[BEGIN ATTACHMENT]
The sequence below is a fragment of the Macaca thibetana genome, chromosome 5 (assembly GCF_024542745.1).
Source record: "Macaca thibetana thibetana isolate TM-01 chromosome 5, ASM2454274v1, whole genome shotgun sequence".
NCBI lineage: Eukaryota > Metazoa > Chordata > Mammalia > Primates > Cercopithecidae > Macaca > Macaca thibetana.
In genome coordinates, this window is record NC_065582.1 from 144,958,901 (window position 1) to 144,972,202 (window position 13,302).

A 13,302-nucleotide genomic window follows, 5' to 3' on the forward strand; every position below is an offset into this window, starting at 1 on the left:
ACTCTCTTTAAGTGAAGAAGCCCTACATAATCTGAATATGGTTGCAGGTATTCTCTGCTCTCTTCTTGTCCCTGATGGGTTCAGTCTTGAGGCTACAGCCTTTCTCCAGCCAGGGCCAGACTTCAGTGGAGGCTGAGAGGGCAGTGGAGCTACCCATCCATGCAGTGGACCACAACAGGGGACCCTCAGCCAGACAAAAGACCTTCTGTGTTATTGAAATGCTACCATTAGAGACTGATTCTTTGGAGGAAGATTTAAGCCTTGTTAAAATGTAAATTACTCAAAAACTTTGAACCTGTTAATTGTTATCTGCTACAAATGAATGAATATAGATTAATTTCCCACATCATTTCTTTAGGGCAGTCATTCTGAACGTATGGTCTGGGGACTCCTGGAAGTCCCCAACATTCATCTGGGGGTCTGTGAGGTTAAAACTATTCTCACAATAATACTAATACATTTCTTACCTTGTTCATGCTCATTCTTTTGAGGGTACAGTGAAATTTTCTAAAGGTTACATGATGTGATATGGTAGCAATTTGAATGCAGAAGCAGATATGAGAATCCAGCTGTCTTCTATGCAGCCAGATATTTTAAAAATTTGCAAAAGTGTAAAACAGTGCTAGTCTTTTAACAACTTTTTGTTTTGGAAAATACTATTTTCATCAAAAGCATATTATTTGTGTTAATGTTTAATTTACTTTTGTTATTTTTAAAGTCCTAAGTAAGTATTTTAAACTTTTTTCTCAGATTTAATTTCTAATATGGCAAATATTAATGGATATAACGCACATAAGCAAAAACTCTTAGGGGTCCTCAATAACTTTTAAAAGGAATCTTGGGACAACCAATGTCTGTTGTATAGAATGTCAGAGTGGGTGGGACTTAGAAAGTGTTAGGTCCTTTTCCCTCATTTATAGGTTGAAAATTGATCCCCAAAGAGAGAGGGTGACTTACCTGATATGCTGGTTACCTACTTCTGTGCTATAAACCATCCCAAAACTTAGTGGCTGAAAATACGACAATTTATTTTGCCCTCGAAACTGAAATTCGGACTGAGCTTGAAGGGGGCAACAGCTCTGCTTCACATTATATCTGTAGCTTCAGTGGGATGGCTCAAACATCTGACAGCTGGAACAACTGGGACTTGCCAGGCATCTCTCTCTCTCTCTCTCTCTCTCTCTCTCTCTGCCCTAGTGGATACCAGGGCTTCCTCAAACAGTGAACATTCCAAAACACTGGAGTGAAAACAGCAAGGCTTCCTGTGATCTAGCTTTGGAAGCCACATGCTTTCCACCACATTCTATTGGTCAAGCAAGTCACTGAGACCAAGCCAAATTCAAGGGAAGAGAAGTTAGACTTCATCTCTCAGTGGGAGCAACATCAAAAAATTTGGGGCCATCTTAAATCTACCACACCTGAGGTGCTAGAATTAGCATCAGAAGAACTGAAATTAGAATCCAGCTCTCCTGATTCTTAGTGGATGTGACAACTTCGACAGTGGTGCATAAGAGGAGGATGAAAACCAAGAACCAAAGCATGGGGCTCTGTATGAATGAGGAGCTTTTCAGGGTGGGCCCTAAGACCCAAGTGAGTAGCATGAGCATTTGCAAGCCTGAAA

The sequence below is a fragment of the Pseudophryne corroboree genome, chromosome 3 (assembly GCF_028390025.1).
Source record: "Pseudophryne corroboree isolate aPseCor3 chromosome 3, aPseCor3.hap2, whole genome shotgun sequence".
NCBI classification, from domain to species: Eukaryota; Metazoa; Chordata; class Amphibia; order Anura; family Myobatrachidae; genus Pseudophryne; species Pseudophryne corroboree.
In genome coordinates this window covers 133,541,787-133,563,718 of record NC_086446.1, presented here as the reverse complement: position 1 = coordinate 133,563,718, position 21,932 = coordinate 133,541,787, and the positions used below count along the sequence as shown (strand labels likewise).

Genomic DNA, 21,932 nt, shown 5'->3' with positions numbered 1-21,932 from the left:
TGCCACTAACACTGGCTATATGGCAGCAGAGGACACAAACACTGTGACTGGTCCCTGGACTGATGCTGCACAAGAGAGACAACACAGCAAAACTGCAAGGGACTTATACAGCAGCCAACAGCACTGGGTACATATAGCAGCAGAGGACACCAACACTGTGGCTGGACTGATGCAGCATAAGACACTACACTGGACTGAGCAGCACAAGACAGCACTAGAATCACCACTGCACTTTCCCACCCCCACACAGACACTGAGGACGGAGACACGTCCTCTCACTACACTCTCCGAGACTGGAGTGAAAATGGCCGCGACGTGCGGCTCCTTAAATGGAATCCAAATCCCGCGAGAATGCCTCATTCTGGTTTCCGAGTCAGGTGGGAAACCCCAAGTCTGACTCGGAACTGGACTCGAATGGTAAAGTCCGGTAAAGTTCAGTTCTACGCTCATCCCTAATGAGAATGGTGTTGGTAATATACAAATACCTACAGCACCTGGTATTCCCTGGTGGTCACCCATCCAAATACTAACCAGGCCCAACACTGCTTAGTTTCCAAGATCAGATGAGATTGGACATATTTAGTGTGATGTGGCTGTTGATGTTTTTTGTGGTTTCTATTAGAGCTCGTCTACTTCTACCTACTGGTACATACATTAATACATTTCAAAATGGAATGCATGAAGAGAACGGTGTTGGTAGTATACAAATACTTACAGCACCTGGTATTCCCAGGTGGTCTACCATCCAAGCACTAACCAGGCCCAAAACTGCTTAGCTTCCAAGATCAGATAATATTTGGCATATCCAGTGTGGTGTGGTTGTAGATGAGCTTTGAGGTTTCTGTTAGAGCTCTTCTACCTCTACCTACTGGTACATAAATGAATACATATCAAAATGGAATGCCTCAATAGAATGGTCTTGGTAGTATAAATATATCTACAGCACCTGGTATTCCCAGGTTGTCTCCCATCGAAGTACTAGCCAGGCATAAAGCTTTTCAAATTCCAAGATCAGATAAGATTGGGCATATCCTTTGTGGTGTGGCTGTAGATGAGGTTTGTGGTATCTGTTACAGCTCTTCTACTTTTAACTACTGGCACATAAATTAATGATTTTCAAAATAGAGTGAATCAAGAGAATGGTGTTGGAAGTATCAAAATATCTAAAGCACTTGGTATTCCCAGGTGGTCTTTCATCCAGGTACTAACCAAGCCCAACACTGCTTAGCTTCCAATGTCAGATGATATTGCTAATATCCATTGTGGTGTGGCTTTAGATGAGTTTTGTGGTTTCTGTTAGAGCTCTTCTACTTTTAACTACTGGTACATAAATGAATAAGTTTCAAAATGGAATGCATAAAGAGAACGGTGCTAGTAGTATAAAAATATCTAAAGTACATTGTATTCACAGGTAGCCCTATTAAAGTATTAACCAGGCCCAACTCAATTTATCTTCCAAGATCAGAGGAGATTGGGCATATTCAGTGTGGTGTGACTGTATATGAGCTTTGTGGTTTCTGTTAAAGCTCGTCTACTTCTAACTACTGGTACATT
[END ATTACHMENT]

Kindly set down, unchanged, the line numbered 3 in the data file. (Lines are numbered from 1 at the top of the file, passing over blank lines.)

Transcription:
NCBI lineage: Eukaryota > Metazoa > Chordata > Mammalia > Primates > Cercopithecidae > Macaca > Macaca thibetana.